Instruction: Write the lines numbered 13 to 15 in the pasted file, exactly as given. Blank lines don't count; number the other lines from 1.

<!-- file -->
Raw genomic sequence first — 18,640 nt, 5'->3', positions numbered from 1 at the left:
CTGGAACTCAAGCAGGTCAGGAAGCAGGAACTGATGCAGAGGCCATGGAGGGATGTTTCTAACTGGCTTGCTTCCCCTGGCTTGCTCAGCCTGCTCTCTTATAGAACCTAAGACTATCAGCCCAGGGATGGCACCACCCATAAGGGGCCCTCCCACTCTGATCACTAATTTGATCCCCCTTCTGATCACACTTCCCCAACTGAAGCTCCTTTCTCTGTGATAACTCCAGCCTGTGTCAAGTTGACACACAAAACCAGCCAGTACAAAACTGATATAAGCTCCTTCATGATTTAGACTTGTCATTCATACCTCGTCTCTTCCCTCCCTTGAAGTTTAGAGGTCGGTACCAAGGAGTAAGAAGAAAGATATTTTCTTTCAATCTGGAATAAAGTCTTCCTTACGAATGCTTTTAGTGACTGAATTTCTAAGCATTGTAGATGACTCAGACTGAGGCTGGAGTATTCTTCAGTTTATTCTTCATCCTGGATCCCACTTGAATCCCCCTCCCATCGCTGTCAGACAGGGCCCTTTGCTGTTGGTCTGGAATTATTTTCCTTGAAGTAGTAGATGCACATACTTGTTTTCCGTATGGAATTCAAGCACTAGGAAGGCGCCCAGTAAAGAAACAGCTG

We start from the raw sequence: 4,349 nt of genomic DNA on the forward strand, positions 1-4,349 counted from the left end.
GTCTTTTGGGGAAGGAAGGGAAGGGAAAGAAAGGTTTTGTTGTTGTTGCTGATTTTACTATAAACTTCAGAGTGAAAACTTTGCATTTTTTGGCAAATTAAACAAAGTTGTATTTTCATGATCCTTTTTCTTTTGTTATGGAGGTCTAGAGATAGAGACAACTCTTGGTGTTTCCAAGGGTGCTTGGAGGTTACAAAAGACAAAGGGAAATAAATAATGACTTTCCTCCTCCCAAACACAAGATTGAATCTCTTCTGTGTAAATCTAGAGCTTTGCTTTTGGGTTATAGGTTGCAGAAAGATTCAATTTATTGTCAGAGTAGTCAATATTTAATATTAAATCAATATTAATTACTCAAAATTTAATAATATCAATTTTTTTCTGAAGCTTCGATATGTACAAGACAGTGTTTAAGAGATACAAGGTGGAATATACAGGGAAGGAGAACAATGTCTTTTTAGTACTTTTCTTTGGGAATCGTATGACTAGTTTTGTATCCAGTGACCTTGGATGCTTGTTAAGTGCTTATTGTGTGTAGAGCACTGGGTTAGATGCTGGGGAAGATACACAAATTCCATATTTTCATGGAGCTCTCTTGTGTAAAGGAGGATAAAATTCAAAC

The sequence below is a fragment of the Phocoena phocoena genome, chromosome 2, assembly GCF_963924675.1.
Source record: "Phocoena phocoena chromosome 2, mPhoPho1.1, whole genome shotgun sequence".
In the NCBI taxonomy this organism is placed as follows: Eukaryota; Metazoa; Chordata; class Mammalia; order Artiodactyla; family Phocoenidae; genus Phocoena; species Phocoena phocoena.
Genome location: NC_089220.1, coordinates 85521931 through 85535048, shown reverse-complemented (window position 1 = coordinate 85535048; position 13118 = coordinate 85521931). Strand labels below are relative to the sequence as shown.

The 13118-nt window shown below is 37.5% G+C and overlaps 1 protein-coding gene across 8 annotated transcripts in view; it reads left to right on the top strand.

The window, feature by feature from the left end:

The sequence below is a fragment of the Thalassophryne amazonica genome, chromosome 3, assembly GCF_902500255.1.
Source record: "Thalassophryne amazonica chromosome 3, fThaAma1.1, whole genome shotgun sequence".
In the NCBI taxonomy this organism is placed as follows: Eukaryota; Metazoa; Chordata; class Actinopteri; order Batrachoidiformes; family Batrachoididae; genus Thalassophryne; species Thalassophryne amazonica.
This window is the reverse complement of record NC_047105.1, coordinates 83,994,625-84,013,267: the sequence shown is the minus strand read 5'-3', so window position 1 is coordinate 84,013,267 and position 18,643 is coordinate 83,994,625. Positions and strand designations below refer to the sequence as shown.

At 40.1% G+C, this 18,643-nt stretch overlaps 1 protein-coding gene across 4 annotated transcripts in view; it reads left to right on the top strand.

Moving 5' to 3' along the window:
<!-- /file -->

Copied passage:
In the NCBI taxonomy this organism is placed as follows: Eukaryota; Metazoa; Chordata; class Actinopteri; order Batrachoidiformes; family Batrachoididae; genus Thalassophryne; species Thalassophryne amazonica.
This window is the reverse complement of record NC_047105.1, coordinates 83,994,625-84,013,267: the sequence shown is the minus strand read 5'-3', so window position 1 is coordinate 84,013,267 and position 18,643 is coordinate 83,994,625. Positions and strand designations below refer to the sequence as shown.

At 40.1% G+C, this 18,643-nt stretch overlaps 1 protein-coding gene across 4 annotated transcripts in view; it reads left to right on the top strand.